Range readiness is a term frequently used by range managers. The Society for Range Management defines range readiness as “The defined stage of plant growth at which grazing may begin under a specific management plan without permanent damage to vegetation or soil.” This definition says range readiness takes into account:
a). stage of plant growth;
b) .the management plan to be used; and
c) .permanent damage to vegetation and soil.
It does not consider economics, nutritive value of the forage or animal requirements.
In the early years of the range industry, horse and cattle grazed the grasslands year-long. After some severe winters in the late eighteen hundreds it was accepted that hay was required for feeding of cattle during some winters. Turnout of cattle on range occurred when the snow melted or hay supplied ran out. Horses continued to graze year round and cattle continued to graze the grassland season-long until about the middle of this century. The science of range management has been developing through the twentieth century. Initially the objective was to develop management guides which would stop range deterioration and restore the range to its former productivity. Two highly significant guides were developed:
1. range utilization
2. range readiness
Rules-of-thumb were provided for the application of these two guides. The rule-of-thumb for range utilization was take half and leave half or 50 percent use. The rule-of-thumb for range readiness was six to eight inches of new growth on bunch grasses. These rules-of-thumb were intended to be applied on overgrazed ranges grazed season-long. By applying these rules it was found that a gradual improvement in range condition took place. By 1960 most of the range deterioration had been stopped. Since that time considerable improvement has taken place. Much of that improvement can be attributed to the rules-of-thumb regarding range readiness and utilizationMuch of
Should we continue to manage for range improvement? How much more range improvement can we obtain? Does the old rule-of-thumb for range readiness still apply? Obviously each piece of range needs to be examined for existing and potential productivity to determine if further improvement is practical or even possible. Of greatest concern is whether the old rule-of-thumb still applies in today’s management. The delay of grazing until there were several inches of new growth was designed to prevent grazing throughout the growing season. Today most of our ranges are not grazed all season. Livestock are normally moved through a series of pastures in a rotation system so forage is able to grow through a portion of the season without any grazing.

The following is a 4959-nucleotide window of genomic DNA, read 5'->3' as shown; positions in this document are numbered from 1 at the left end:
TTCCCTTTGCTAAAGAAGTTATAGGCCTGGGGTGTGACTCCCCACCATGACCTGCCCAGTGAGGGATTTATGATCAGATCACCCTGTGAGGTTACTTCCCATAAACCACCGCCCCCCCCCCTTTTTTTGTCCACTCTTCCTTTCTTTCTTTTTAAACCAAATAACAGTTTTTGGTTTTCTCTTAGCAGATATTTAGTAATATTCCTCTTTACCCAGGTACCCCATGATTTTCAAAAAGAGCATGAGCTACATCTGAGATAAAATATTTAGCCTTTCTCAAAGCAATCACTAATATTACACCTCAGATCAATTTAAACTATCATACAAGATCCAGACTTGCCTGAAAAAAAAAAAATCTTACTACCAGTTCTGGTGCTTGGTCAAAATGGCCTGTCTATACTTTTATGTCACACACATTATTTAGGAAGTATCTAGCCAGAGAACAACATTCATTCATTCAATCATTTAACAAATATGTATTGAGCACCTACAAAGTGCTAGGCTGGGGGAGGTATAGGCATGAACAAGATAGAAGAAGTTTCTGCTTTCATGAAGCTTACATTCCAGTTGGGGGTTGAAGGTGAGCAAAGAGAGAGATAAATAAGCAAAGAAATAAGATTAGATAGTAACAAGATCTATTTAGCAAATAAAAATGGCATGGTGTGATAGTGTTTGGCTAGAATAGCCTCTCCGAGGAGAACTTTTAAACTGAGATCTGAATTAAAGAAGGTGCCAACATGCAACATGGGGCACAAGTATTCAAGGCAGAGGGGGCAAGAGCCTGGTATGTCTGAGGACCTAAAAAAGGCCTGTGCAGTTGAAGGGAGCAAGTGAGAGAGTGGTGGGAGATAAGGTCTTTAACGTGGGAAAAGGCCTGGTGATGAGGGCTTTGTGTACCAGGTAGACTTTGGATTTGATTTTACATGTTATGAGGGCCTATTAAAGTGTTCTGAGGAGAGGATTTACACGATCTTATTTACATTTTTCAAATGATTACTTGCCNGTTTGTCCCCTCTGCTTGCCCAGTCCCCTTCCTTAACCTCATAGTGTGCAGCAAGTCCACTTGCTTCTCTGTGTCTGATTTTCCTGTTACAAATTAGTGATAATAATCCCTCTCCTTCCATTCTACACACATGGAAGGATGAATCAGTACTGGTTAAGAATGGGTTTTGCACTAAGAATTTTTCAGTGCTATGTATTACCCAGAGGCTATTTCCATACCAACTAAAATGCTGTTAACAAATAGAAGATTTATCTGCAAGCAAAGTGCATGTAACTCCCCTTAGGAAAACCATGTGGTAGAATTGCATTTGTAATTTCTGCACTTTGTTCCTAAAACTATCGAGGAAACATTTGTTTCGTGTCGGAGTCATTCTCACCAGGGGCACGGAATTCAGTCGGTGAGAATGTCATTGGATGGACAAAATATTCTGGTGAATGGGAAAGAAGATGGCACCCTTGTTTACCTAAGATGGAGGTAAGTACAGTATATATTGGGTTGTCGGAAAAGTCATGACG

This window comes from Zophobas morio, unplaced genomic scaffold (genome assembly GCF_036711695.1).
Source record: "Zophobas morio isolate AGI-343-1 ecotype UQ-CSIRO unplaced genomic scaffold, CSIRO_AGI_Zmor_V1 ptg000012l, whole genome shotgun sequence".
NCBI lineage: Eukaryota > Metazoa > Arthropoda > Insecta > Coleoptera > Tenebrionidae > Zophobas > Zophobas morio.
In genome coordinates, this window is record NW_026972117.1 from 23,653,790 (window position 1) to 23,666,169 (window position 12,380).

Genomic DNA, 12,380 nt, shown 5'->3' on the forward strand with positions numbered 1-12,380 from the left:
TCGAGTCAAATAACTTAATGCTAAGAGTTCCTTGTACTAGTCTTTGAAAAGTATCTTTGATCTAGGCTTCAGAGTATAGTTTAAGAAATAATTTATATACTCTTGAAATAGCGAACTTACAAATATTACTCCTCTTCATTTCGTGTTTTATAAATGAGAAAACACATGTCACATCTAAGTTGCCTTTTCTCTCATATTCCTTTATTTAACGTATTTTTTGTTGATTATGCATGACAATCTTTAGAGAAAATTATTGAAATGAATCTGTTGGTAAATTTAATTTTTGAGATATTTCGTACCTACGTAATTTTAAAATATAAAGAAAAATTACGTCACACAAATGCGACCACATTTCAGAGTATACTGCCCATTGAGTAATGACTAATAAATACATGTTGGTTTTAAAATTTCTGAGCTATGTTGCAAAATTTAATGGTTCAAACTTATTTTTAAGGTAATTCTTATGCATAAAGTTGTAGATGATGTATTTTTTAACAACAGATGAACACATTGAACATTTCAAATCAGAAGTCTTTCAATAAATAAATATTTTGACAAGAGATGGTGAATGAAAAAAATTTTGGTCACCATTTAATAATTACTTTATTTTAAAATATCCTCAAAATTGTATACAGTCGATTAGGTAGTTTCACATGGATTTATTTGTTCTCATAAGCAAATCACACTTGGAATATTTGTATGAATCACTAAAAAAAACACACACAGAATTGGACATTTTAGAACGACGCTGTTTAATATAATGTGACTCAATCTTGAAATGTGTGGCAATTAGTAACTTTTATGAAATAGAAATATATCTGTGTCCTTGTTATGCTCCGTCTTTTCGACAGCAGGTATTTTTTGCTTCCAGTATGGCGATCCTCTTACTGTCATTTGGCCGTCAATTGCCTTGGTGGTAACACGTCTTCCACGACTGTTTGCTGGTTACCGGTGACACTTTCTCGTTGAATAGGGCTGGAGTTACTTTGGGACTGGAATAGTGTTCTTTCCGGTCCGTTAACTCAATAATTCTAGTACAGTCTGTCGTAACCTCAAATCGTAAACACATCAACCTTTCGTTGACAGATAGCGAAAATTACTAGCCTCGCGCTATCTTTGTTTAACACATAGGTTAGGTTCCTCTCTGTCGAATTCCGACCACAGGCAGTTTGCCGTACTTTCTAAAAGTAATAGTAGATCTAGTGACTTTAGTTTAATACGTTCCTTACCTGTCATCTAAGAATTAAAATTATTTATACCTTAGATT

Research has shown that grazing of bunchgrasses in the boot stage is more damaging than at any other stage of growth. By delaying turnout on bunchgrasses until there is six to eight inches of new growth we are grazing it at the most critical stage of growth. Studies at the Kamloops Research Station have shown that pinegrass responds similarly to bunchgrasses. Grazing pinegrass early in the season during the rapid growth stage is less damaging than grazing it in July when growth is slowing down. By following the old rule-of-thumb for range readiness we may actually be damaging our range under today’s grazing systems. Range readiness may take place on your range a lot earlier than you thought.
rancher Gerard Guichon once said, “We turn our cows out in March as soon as the snow is gone.” He claimed their cows were a lot happier and calved easier on range due to the little bit of green grass and exercise. He also claimed there were fewer disease problems on range and stressed the importance of having plenty of grass from the previous year. One area of the ranch is reserved entirely for spring grazing and is fenced into several pastures which are grazed in rotation during the approximate three months spring grazing season. By removing the cattle from the spring range at the end of May there is usually still some time for regrowth on even the last grazed pasture before summer dormancy occurs. The Guichon ranch spring range has shown steady improvement for several decades under this management system. Nicola Valley
Scientist, Dr. Dee Quinton once said that, “Range is not damaged by grazing it early but by the manner in which it is grazed.” Repeated grazing of grass plants during the growing season, or pullout of plants, can seriously damage the grass. The secret to prevention of damage is to keep the grazing season short during the growing season. At least two pastures are required on grassland ranges for spring use before moving stock to the forest range. Former Agriculture Canada Range
Both research and experience show we can maintain or improve our ranges with early spring grazing. We are fortunate to have both grassland and forest range in most of our ranching country with very different growing periods. Bunchgrasses may start growth early in March on the lower grasslands whereas at higher elevation in the forest the pinegrass does not start growth until May. Livestock should be moved into the forest as soon as rapid growth of pinegrass starts. This usually occurs very soon after the snow is gone. By the time pinegrass is six to eight inches high its growth is starting to slow down and its nutritive value is dropping rapidly. This is when maximum damage by grazing or clipping can occur. Less damage will occur by grazing earlier. Cattle should be on the highest elevation range available or north slopes, by early July. By the end of July pinegrass growth will be slow, nutritive value of the grass will be falling rapidly and weight gain in calves and yearlings will also be slowing down. Don’t waste nutritious forage – use it early!